Biology

Bird Flu Genome: Recipe for disaster?

Posted by: Tedconfjune

Some of the world’s greatest minds are consumed these days with the threat of avian flu. In an effort to better understand the evolution of the virus, scientists recently decoded — and published — the genome of the 1918 flu virus (which also jumped from birds to humans). A grave mistake, according to two eminent TEDsters. In today’s New York Times, inventor Ray Kurzweil (TED2005) and Sun Microsystems founder Bill Joy (who will speak at TED2006), argue that publishing this genome is a matter of national — or, rather, global — security. It would be easier, they argue, to create and release this virus than it would be to build and detonate an atomic bomb. Chilling … and well-argued.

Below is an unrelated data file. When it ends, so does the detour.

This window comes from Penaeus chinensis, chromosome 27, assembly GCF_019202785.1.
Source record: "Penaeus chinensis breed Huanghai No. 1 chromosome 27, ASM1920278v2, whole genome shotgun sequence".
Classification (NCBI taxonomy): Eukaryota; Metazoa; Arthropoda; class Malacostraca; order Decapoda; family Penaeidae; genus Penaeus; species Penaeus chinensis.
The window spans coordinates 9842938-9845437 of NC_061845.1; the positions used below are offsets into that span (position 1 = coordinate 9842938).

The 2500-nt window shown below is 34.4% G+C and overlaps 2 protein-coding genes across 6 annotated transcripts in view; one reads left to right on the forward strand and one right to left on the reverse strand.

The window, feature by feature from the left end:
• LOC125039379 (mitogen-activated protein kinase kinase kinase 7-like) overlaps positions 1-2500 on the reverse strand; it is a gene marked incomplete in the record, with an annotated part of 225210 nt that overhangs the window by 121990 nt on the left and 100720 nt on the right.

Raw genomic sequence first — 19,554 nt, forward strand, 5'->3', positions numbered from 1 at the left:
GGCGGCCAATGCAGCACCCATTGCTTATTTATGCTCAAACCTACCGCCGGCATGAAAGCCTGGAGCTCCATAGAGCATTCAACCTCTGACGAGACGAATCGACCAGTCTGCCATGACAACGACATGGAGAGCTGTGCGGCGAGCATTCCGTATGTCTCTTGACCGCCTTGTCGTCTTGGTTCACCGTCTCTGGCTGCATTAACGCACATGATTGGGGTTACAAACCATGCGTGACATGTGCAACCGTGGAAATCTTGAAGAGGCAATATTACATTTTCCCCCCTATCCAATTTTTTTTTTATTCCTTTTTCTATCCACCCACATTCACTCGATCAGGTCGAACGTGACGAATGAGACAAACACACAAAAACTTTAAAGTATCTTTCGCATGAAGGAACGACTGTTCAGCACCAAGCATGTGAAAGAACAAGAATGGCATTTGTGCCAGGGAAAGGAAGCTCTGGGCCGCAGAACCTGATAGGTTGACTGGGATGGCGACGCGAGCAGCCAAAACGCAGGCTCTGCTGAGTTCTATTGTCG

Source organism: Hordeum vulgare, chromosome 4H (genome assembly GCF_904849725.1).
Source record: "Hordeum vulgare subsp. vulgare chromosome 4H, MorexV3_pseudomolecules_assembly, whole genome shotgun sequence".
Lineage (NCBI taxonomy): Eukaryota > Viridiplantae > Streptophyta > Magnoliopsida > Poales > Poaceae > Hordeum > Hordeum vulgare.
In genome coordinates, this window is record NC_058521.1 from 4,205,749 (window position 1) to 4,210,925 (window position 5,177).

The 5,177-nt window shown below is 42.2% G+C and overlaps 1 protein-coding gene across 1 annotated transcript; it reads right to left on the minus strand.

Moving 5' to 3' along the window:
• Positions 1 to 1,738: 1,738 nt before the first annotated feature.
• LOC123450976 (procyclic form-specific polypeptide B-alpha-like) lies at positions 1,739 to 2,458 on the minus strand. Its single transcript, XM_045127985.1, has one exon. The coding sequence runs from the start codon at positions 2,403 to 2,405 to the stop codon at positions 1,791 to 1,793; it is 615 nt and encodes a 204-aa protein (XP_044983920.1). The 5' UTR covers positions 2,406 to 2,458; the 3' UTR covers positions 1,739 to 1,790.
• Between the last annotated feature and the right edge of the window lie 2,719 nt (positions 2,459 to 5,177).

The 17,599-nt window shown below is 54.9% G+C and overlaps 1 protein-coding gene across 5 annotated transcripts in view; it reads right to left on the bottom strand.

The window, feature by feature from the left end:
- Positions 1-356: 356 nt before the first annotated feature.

Comments (1)

  • Gregory Petsko commented on Oct 25 2005

    Kurzweil and Joy make a strong case for keeping the bird flu genome sequence secret, but I don’t find it compelling. This information is different from, say, the formula for a new form of poison gas. The H5N1 strain of avian influenza virus that is curretly spreading around the world is constantly evloving, without any malignant human intervention, and could on its own mutate into essentially the same strain as the one that caused the 1918 pandemic (it’s allready not that different). Wide dissemination of the sequence of the 1918 strain represents our best chance of finding ways to combat such an outbreak when it occurs naturally, which I believe is a much more likely possibility than a man-made event. Besides, what is the record of attempts to keep sensitive information a secret? The A-bomb information was in the hands of the Russians about five minutes after it was discovered. Materials might be safeguarded; information cannot be confined.